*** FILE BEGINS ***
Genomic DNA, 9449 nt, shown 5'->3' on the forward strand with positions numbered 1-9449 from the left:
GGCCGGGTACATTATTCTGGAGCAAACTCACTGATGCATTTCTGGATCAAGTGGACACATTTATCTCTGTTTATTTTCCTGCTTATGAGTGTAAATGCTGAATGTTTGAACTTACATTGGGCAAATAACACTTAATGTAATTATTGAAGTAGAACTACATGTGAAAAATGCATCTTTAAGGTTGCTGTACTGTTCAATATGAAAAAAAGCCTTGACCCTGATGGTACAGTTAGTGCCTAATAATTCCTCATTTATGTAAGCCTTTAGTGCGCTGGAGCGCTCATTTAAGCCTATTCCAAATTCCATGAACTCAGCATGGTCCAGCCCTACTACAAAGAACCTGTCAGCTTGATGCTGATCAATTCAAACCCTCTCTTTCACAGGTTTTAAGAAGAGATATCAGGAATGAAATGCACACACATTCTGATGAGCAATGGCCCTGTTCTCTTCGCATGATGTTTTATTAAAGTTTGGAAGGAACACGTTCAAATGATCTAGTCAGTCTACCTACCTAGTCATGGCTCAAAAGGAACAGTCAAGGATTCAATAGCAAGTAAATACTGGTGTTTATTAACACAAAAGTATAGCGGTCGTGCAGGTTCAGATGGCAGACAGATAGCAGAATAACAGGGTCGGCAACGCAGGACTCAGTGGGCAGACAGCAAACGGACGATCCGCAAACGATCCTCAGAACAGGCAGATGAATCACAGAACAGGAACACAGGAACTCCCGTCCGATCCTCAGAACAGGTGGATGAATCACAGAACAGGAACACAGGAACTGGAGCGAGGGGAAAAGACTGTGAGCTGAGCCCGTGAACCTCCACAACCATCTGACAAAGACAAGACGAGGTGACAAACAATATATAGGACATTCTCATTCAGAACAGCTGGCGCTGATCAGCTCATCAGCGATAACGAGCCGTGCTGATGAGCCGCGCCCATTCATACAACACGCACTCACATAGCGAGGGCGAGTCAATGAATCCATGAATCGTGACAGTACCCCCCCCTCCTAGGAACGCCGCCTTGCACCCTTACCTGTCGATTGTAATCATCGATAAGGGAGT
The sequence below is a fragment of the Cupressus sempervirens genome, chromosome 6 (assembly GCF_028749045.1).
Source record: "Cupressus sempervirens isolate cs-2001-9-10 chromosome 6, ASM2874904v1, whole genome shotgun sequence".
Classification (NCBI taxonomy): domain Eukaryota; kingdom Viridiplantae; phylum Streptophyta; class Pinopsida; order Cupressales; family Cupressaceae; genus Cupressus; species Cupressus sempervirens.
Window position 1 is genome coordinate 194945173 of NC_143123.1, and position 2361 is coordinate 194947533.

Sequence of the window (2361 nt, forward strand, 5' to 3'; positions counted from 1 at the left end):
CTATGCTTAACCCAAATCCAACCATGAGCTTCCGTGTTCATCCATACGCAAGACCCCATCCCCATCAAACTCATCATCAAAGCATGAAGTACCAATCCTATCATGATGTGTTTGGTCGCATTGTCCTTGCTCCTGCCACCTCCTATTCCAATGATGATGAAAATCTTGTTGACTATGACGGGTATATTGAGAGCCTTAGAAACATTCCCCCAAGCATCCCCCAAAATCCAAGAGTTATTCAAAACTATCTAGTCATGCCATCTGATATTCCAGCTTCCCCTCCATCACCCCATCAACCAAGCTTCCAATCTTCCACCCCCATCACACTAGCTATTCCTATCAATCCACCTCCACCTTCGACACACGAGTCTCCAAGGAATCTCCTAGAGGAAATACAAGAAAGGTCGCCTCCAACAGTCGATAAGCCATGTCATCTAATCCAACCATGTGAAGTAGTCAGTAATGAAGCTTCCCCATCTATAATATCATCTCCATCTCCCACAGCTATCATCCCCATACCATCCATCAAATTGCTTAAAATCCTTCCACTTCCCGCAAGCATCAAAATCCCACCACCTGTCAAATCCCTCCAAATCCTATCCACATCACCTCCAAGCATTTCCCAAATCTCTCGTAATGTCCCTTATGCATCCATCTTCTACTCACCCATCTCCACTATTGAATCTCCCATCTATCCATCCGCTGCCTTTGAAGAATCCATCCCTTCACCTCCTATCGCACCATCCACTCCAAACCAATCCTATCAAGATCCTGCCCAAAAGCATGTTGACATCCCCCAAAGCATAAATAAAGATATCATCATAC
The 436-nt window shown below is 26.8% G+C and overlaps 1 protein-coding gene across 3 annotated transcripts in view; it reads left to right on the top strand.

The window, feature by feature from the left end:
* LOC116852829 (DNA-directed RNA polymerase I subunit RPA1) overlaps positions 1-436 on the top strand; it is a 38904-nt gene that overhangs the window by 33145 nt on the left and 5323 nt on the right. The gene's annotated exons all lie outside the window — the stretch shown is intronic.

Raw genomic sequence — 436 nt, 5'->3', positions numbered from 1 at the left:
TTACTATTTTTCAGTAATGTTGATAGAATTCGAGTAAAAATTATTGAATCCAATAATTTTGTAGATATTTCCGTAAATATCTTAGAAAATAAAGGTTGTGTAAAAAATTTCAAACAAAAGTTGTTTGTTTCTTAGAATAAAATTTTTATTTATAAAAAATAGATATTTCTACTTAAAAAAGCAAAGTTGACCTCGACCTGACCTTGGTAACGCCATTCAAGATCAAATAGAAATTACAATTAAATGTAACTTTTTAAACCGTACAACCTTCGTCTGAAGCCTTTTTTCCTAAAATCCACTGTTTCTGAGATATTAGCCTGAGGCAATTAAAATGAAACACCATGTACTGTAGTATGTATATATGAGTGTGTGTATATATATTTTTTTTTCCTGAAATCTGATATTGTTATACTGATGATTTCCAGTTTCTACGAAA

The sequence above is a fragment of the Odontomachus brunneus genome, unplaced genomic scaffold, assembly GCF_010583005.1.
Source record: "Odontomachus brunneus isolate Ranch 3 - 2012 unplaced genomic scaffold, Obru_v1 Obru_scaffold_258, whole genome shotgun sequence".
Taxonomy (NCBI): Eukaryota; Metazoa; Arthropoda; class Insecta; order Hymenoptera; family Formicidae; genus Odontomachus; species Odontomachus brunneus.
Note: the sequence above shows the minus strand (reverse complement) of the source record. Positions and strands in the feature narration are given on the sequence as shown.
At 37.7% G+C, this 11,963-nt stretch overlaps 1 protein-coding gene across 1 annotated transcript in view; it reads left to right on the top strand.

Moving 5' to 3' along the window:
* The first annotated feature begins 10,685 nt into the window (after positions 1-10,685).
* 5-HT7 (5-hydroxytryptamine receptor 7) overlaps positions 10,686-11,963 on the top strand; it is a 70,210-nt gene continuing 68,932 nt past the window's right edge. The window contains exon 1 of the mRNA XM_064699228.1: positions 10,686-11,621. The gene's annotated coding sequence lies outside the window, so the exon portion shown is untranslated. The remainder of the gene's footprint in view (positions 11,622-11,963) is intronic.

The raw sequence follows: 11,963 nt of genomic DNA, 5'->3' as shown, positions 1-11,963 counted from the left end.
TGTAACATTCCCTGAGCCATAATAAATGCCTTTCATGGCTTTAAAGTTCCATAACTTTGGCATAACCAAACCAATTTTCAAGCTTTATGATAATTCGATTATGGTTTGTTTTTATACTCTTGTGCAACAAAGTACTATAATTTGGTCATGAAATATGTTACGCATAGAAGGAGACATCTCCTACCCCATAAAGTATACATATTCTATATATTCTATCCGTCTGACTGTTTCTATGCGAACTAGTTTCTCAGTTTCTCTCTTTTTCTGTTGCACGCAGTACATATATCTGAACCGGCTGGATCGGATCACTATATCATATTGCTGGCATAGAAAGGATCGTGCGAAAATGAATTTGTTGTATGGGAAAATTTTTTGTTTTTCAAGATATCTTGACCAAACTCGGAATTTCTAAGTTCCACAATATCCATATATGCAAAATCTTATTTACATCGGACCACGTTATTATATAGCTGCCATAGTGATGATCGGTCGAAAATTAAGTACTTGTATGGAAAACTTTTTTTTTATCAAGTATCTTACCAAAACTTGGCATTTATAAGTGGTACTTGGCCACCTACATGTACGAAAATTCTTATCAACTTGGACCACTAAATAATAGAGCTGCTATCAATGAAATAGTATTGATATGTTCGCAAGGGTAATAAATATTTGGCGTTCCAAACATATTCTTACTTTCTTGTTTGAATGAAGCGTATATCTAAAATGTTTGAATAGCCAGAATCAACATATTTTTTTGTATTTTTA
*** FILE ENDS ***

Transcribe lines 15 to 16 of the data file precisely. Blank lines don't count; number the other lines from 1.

Source record: "Odontomachus brunneus isolate Ranch 3 - 2012 unplaced genomic scaffold, Obru_v1 Obru_scaffold_258, whole genome shotgun sequence".
Taxonomy (NCBI): Eukaryota; Metazoa; Arthropoda; class Insecta; order Hymenoptera; family Formicidae; genus Odontomachus; species Odontomachus brunneus.